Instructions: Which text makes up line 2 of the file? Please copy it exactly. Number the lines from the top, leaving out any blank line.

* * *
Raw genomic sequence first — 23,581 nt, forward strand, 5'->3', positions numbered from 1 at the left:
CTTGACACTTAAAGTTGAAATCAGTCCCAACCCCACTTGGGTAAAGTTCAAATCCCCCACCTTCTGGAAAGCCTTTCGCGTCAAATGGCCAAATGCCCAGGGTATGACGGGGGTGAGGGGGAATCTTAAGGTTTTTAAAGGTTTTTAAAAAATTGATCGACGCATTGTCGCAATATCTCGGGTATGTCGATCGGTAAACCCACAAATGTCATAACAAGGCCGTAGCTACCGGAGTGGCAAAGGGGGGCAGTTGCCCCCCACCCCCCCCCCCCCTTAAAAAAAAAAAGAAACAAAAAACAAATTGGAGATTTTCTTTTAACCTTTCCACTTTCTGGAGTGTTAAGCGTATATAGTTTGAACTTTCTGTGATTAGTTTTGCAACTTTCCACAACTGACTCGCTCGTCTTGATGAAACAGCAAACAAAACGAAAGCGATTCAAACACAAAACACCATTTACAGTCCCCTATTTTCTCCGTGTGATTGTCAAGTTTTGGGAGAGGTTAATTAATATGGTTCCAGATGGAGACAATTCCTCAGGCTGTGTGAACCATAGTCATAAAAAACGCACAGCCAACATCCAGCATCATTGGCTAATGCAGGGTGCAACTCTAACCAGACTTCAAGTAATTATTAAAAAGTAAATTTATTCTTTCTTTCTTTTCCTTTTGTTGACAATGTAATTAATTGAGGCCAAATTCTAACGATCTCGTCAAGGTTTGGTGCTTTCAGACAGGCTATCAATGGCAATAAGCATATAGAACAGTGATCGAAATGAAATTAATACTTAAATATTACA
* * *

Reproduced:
CTTGACACTTAAAGTTGAAATCAGTCCCAACCCCACTTGGGTAAAGTTCAAATCCCCCACCTTCTGGAAAGCCTTTCGCGTCAAATGGCCAAATGCCCAGGGTATGACGGGGGTGAGGGGGAATCTTAAGGTTTTTAAAGGTTTTTAAAAAATTGATCGACGCATTGTCGCAATATCTCGGGTATGTCGATCGGTAAACCCACAAATGTCATAACAAGGCCGTAGCTACCGGAGTGGCAAAGGGGGGCAGTTGCCCCCCACCCCCCCCCCCCCTTAAAAAAAAAAAGAAACAAAAAACAAATTGGAGATTTTCTTTTAACCTTTCCACTTTCTGGAGTGTTAAGCGTATATAGTTTGAACTTTCTGTGATTAGTTTTGCAACTTTCCACAACTGACTCGCTCGTCTTGATGAAACAGCAAACAAAACGAAAGCGATTCAAACACAAAACACCATTTACAGTCCCCTATTTTCTCCGTGTGATTGTCAAGTTTTGGGAGAGGTTAATTAATATGGTTCCAGATGGAGACAATTCCTCAGGCTGTGTGAACCATAGTCATAAAAAACGCACAGCCAACATCCAGCATCATTGGCTAATGCAGGGTGCAACTCTAACCAGACTTCAAGTAATTATTAAAAAGTAAATTTATTCTTTCTTTCTTTTCCTTTTGTTGACAATGTAATTAATTGAGGCCAAATTCTAACGATCTCGTCAAGGTTTGGTGCTTTCAGACAGGCTATCAATGGCAATAAGCATATAGAACAGTGATCGAAATGAAATTAATACTTAAATATTACA